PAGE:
Postmedia News’ immigration reporter Tobi Cohen shares her story of the year.

Dying to be Canadian: Postmedia immigration reporter Tobi Cohen’s most memorable story of the year
By Tobi Cohen, Postmedia News December 30, 2012

Postmedia News’ immigration reporter Tobi Cohen shares her story of the year.

Postmedia News reporters recall a story that stood out for them in 2012. Today, Tobi Cohen reflects:

OTTAWA — “Transformational change” is the buzzword Canada’s immigration minister has used to describe the dizzying string of policy reforms he has announced over the past year.

From a total overhaul of the refugee process to the scrapping of backlogged skilled worker applications, Jason Kenney has kept reporters on their toes.

But the immigration story I most enjoyed this past year was the heartwarming tale of two women granted citizenship in their dying days.

It started when the minister indicated there was no such thing as a private citizenship ceremony. He said this in the context of banning people from wearing burkas and other face coverings when they take their oath of citizenship.

“The citizenship oath is a quintessentially public act,” Kenney argued.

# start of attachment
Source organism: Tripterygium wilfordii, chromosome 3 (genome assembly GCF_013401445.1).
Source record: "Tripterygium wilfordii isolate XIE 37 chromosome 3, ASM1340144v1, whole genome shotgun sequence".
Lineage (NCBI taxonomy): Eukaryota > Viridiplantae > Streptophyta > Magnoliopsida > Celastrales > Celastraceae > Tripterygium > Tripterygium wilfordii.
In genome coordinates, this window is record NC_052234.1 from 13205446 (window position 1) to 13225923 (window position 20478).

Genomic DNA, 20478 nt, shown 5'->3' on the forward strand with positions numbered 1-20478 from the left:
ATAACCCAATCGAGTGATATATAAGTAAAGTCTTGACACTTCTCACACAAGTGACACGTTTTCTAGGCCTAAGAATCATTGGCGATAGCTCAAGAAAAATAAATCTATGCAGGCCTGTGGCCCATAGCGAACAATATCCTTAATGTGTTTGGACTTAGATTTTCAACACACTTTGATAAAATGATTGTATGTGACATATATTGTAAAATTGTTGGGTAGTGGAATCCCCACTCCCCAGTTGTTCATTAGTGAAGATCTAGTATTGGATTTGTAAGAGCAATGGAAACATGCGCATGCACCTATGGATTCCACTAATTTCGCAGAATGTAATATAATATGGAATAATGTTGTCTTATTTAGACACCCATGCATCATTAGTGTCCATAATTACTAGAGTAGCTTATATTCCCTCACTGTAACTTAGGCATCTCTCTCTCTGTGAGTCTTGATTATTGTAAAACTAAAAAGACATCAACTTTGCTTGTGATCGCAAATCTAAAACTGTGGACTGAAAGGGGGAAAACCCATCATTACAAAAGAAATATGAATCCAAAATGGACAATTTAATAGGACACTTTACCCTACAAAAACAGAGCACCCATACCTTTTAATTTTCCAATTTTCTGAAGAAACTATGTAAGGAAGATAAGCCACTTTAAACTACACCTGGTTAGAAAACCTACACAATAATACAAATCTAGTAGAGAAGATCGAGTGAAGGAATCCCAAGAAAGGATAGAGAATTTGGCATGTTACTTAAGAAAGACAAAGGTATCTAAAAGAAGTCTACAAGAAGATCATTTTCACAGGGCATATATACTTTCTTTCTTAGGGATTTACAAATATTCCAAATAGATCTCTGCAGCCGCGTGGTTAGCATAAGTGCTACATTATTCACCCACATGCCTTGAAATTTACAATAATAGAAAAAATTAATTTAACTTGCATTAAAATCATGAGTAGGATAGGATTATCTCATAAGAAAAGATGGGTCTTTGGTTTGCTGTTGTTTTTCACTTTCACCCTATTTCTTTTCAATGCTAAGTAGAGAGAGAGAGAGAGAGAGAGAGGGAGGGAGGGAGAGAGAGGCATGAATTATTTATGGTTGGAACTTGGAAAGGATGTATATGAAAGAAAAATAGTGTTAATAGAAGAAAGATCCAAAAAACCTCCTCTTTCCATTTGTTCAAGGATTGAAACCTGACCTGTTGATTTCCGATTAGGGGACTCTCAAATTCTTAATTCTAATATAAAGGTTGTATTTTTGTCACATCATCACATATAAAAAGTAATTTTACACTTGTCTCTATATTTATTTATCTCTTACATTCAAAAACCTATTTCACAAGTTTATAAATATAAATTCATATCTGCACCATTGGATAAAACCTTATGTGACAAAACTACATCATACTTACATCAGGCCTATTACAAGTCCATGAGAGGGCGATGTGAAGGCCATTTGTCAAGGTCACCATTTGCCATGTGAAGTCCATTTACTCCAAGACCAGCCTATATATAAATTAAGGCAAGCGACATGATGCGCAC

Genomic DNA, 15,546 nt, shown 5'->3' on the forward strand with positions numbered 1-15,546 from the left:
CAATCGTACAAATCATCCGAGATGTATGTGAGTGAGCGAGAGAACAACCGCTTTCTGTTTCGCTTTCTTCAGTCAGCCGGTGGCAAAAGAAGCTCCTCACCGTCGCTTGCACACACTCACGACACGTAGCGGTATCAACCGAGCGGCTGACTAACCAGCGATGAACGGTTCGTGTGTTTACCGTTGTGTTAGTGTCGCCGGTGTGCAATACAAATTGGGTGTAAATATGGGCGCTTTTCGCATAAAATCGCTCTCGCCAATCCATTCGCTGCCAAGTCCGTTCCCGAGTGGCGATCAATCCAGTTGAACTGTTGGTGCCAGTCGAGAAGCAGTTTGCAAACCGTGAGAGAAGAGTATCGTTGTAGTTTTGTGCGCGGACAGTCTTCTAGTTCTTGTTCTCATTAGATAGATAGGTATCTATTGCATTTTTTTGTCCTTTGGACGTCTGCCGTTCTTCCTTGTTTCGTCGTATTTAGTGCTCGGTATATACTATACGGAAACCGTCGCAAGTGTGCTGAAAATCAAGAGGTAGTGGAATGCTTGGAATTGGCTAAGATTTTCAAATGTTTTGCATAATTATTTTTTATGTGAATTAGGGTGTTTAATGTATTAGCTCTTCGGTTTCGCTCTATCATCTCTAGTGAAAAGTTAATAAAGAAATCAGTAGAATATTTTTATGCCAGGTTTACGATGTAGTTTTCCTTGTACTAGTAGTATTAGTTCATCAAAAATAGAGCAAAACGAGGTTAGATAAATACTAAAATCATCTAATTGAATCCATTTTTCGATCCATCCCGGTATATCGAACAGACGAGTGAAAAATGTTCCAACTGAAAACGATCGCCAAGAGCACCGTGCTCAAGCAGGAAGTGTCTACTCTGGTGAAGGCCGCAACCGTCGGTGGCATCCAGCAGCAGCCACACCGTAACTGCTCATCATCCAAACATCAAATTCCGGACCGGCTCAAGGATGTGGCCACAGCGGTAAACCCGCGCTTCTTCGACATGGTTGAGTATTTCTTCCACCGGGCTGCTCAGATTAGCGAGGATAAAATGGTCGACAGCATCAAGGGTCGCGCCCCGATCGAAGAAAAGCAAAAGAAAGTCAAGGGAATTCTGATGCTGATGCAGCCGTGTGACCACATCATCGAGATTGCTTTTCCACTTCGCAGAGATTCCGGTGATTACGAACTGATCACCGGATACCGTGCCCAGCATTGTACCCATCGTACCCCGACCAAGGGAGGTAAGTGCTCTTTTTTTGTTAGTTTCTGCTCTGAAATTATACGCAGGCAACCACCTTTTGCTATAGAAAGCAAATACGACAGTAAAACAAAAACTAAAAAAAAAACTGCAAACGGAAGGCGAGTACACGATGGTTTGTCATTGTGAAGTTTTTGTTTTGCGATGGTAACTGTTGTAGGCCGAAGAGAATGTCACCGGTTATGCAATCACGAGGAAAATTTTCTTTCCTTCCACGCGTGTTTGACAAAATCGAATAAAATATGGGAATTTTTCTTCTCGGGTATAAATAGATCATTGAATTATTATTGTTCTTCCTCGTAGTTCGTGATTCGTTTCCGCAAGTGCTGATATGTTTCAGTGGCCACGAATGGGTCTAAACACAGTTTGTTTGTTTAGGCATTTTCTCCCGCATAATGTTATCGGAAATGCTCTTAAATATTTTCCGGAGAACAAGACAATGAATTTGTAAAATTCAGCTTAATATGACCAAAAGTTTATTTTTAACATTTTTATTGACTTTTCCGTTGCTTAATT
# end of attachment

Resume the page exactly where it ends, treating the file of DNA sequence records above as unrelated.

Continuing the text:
I decided to look into whether there are any circumstances under which a citizenship ceremony could be held in private. Turns out, there are. But not what I expected.

On occasion, the government will confer citizenship on a person who is dying, even if they’re too sick to take the oath or are a few months shy of the residency requirement.

My story chronicled the ceremonies of Veronica Singh-Boles and Margaret Hackman. Singh-Boles was a 31-year-old mom from Guyana who died of cervical cancer on Canada Day, three days after Toronto-area citizenship judge Renata Brum Bozzi arrived at her hospital bedside.

Hackman’s tale was the subject of a little-known documentary. The spirited, 55-year-old American made a bucket list of things she wanted to do before cancer claimed her life, and getting her citizenship topped the list.

While they knew they would never obtain a Canadian passport or vote in an election, citizenship for these people was really a personal thing that couldn’t be explained.

For those of us born citizens — and for a reporter who spends her days trying to understand the impact of immigration policy — their stories offered some perspective.
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